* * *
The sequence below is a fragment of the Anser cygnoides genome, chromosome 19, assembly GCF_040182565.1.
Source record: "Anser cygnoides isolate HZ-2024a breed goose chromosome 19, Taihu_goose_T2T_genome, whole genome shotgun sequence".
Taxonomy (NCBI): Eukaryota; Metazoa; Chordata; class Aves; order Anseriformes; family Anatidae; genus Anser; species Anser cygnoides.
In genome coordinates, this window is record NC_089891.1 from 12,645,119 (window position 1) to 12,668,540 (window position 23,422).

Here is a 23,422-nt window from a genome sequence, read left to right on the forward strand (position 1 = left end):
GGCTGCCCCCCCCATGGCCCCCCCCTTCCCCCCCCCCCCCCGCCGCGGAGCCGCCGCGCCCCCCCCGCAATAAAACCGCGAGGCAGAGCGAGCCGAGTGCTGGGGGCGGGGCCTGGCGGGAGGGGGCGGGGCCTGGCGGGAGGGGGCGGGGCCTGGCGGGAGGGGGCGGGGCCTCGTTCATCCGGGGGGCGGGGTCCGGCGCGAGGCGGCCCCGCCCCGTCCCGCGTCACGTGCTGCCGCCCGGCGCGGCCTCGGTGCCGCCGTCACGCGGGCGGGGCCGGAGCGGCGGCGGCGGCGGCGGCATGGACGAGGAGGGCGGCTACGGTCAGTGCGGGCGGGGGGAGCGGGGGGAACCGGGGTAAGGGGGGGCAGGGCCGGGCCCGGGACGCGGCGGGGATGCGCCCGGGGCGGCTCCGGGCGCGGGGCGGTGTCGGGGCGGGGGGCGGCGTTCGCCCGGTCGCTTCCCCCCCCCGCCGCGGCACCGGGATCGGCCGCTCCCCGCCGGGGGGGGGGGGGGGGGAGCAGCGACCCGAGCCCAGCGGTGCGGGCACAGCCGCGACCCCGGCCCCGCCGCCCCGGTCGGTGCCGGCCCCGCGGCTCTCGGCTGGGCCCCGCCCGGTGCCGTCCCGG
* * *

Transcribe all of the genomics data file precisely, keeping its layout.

The sequence below is a fragment of the Anser cygnoides genome, chromosome 19, assembly GCF_040182565.1.
Source record: "Anser cygnoides isolate HZ-2024a breed goose chromosome 19, Taihu_goose_T2T_genome, whole genome shotgun sequence".
Taxonomy (NCBI): Eukaryota; Metazoa; Chordata; class Aves; order Anseriformes; family Anatidae; genus Anser; species Anser cygnoides.
In genome coordinates, this window is record NC_089891.1 from 12,645,119 (window position 1) to 12,668,540 (window position 23,422).

Here is a 23,422-nt window from a genome sequence, read left to right on the forward strand (position 1 = left end):
GGCTGCCCCCCCCATGGCCCCCCCCTTCCCCCCCCCCCCCCGCCGCGGAGCCGCCGCGCCCCCCCCGCAATAAAACCGCGAGGCAGAGCGAGCCGAGTGCTGGGGGCGGGGCCTGGCGGGAGGGGGCGGGGCCTGGCGGGAGGGGGCGGGGCCTGGCGGGAGGGGGCGGGGCCTCGTTCATCCGGGGGGCGGGGTCCGGCGCGAGGCGGCCCCGCCCCGTCCCGCGTCACGTGCTGCCGCCCGGCGCGGCCTCGGTGCCGCCGTCACGCGGGCGGGGCCGGAGCGGCGGCGGCGGCGGCGGCATGGACGAGGAGGGCGGCTACGGTCAGTGCGGGCGGGGGGAGCGGGGGGAACCGGGGTAAGGGGGGGCAGGGCCGGGCCCGGGACGCGGCGGGGATGCGCCCGGGGCGGCTCCGGGCGCGGGGCGGTGTCGGGGCGGGGGGCGGCGTTCGCCCGGTCGCTTCCCCCCCCCGCCGCGGCACCGGGATCGGCCGCTCCCCGCCGGGGGGGGGGGGGGGGGAGCAGCGACCCGAGCCCAGCGGTGCGGGCACAGCCGCGACCCCGGCCCCGCCGCCCCGGTCGGTGCCGGCCCCGCGGCTCTCGGCTGGGCCCCGCCCGGTGCCGTCCCGG